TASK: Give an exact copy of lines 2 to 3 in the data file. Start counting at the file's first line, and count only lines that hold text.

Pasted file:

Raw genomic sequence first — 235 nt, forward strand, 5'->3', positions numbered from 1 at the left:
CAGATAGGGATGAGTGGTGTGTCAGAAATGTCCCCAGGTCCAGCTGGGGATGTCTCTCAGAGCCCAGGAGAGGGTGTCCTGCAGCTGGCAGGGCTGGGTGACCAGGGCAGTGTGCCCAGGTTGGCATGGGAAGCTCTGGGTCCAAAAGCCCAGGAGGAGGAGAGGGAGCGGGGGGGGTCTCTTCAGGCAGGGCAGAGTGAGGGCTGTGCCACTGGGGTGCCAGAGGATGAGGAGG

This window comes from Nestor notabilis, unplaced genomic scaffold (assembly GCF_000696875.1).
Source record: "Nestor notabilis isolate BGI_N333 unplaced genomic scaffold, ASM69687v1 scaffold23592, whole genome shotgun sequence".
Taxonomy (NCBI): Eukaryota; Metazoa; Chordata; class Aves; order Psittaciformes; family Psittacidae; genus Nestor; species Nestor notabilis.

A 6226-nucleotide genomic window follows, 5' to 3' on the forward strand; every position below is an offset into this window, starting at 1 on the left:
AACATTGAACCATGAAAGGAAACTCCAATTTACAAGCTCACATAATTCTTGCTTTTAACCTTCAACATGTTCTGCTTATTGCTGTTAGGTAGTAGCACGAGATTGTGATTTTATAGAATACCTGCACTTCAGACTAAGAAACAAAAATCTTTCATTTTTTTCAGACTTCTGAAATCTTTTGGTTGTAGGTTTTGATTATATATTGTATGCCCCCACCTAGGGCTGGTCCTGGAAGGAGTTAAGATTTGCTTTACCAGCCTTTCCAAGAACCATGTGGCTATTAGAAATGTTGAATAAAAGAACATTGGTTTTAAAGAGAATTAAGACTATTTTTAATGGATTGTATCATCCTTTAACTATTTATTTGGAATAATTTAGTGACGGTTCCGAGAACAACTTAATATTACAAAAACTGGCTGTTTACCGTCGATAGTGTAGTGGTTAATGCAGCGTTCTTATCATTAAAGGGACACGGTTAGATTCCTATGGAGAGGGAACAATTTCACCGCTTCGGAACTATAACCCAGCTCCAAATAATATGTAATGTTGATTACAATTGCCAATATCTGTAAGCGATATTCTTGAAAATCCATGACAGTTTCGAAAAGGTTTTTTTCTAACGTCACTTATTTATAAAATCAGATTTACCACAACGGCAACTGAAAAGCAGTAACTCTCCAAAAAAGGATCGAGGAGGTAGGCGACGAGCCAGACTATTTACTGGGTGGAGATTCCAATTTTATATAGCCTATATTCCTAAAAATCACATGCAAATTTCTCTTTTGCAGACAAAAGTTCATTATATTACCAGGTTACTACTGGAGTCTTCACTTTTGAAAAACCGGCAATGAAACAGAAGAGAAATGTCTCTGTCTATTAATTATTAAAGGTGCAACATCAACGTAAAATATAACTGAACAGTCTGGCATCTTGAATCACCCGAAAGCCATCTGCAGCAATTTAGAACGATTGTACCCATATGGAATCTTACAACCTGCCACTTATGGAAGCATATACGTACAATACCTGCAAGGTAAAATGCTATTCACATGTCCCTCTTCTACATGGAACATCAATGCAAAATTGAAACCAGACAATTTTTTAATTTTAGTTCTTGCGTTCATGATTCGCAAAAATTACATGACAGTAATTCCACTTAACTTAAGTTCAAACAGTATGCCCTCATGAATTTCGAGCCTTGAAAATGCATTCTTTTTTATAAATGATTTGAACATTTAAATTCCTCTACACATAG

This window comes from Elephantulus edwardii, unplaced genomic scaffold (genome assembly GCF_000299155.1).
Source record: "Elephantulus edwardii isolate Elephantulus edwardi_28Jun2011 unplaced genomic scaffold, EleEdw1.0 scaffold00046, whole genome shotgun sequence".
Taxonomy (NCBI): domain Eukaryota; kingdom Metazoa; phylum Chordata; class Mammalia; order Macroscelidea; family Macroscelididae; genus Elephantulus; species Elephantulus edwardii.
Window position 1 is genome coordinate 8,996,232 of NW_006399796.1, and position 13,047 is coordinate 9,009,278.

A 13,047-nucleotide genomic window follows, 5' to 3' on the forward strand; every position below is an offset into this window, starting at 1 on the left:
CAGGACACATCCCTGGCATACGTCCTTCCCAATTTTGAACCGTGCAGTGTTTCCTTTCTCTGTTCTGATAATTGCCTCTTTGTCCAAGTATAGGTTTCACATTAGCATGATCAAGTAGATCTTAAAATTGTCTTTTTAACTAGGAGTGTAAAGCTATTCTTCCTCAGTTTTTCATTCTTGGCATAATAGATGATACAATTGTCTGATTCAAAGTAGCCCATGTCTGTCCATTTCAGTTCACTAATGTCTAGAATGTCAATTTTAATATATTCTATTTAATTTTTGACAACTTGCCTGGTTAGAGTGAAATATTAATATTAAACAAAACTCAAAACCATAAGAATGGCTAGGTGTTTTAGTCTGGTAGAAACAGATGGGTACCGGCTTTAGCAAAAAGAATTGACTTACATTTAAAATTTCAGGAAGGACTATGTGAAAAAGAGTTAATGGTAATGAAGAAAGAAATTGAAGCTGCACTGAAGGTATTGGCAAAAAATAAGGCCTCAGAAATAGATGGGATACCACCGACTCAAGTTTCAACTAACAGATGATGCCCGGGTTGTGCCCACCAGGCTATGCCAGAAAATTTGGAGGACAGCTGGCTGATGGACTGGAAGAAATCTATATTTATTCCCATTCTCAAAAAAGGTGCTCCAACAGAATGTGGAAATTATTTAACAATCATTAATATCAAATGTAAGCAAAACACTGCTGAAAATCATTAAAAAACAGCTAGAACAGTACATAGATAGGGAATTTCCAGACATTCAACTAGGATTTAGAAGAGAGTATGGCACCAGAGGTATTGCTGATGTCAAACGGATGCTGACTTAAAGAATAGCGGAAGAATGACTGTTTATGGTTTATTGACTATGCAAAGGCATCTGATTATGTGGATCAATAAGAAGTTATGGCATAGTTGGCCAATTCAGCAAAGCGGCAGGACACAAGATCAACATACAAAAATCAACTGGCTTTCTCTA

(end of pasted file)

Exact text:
CAGATAGGGATGAGTGGTGTGTCAGAAATGTCCCCAGGTCCAGCTGGGGATGTCTCTCAGAGCCCAGGAGAGGGTGTCCTGCAGCTGGCAGGGCTGGGTGACCAGGGCAGTGTGCCCAGGTTGGCATGGGAAGCTCTGGGTCCAAAAGCCCAGGAGGAGGAGAGGGAGCGGGGGGGGTCTCTTCAGGCAGGGCAGAGTGAGGGCTGTGCCACTGGGGTGCCAGAGGATGAGGAGG

This window comes from Nestor notabilis, unplaced genomic scaffold (assembly GCF_000696875.1).